Jacques Garcia’s Opus
Photo © James T. Murray
In 1992 the French designer purchased Château du Champ de Bataille in Normandy. After 20 years of meticulous sourcing and renovation, his masterpiece is complete.
Champ de Bataille—restored, furnished and decorated—weaves together all the threads of Jacques Garcia’s life and work. The narrative ostensibly starts in 1992, with the Paris-based architect and interior designer’s acquisition of the derelict estate. But in fact the story goes back much further, to Garcia’s first visit to the château as an awestruck 12-year-old with his father.
Over the course of two decades—including periods when Garcia, 66, came close to giving up entirely—the project slowly but surely took shape, eventually pushing beyond the boundaries of the Normandy estate to encompass Italy and India. In the follies and temples that dot his gardens, Garcia has reconstructed history; in his library and cabinet of curiosities, he has given expression to an encyclopedic ambition; in his Mogul palace and gardens, the riches of the world are on display.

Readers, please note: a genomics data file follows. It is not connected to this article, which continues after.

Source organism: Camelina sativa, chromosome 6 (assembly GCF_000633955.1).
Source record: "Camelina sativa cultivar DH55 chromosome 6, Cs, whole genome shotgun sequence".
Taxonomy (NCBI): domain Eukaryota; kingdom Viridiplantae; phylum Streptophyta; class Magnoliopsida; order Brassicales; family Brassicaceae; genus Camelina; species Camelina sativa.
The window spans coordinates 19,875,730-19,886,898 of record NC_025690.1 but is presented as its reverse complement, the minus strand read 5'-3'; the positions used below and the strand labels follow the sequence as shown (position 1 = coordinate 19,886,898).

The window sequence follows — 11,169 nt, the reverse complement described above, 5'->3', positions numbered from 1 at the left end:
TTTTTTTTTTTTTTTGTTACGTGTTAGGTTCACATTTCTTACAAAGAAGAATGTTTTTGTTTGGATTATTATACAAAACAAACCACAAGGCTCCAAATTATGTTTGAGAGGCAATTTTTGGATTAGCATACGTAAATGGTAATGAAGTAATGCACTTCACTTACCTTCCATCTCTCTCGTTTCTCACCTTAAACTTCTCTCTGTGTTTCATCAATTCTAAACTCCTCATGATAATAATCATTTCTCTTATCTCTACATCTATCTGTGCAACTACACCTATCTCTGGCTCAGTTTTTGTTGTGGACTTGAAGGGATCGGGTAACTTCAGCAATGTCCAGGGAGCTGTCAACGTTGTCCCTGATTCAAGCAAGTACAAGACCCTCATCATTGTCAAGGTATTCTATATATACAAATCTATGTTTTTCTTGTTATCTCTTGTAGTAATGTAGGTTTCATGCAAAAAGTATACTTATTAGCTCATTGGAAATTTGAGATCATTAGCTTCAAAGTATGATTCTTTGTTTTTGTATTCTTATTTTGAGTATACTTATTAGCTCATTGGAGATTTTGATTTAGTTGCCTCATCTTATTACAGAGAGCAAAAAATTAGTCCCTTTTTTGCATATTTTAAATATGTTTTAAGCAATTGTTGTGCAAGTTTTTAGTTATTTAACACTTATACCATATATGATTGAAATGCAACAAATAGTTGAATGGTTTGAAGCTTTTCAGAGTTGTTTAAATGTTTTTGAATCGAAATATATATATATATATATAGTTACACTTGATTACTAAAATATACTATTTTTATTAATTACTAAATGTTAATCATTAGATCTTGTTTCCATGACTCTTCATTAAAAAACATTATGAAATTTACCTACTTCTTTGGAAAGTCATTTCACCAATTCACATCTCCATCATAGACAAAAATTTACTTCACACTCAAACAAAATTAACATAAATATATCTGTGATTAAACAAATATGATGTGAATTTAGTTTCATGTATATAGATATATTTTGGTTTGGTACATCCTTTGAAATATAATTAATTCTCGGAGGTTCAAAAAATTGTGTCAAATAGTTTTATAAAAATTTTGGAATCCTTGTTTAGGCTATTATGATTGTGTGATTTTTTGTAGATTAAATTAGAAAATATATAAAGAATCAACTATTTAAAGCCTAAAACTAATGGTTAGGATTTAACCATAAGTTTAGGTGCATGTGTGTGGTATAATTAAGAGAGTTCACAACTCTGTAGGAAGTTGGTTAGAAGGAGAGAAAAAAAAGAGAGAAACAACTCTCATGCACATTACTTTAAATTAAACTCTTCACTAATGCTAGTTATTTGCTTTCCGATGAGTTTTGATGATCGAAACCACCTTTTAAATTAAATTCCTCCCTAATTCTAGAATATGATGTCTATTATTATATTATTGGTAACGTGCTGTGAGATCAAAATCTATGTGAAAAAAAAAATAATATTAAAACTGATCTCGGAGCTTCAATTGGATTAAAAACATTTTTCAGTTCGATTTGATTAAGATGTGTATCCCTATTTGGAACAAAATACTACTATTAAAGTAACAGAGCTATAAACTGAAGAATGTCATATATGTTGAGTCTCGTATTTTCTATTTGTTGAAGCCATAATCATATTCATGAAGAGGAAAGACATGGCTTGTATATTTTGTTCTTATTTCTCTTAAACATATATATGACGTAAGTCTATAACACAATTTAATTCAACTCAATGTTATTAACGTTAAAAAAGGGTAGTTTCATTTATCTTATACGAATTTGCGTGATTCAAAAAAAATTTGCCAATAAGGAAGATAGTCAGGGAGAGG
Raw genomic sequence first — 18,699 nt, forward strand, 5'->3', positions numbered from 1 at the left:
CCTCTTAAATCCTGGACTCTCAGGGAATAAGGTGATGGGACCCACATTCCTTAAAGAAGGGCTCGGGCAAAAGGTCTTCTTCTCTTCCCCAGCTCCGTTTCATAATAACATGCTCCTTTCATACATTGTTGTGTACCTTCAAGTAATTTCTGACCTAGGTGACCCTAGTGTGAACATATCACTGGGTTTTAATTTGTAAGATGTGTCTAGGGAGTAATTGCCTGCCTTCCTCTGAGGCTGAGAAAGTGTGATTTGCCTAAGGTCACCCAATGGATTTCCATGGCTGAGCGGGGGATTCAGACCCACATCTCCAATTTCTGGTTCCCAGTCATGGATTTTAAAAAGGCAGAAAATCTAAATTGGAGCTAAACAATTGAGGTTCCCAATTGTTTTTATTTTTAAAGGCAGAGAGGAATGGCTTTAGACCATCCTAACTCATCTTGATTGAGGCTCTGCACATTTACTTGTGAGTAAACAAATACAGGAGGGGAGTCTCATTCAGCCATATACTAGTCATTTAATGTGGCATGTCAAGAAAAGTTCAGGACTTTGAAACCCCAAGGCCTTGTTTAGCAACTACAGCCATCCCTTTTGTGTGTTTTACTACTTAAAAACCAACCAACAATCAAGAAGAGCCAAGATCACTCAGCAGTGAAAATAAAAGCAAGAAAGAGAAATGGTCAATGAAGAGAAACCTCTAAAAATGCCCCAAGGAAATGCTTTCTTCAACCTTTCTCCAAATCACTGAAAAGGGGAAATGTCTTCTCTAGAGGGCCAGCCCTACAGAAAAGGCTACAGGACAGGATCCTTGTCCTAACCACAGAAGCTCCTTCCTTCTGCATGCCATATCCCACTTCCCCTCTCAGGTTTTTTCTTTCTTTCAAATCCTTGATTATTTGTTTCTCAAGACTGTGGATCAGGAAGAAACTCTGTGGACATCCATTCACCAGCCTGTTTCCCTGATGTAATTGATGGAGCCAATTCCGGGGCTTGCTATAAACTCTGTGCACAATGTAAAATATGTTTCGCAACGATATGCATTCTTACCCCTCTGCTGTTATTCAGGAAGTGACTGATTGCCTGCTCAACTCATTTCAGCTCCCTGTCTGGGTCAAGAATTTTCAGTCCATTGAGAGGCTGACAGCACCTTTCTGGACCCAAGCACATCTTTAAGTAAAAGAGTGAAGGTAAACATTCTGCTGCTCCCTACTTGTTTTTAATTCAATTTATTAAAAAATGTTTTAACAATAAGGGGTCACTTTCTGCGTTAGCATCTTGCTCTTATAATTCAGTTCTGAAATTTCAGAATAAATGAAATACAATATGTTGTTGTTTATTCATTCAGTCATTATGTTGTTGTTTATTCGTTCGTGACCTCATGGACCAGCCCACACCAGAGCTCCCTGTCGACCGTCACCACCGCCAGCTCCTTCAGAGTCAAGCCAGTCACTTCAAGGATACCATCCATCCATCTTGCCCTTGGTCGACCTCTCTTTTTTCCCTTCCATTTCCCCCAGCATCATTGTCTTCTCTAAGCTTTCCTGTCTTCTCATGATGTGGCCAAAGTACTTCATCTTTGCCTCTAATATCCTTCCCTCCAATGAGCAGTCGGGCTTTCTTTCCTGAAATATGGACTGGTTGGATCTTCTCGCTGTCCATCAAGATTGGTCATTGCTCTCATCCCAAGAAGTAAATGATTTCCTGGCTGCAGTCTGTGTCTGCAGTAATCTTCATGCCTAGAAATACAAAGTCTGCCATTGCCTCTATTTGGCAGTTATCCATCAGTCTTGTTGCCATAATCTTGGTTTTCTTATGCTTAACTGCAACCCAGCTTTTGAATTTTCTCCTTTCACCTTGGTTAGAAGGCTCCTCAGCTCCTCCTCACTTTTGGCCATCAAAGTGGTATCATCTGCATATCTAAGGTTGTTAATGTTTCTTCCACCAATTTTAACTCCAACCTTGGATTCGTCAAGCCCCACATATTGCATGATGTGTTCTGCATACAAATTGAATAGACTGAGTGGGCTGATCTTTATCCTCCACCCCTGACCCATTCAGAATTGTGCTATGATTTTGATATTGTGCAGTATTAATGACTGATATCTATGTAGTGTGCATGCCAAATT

Champ de Bataille is the culmination of a personal journey and life story; it is also the most subtle and eloquent of self-portraits.
Adapted from former Louvre director Henri Loyrette’s introduction in Jacques Garcia: Twenty Years of Passion: Château du Champ de Bataille (Rizzoli), which comes out March 4.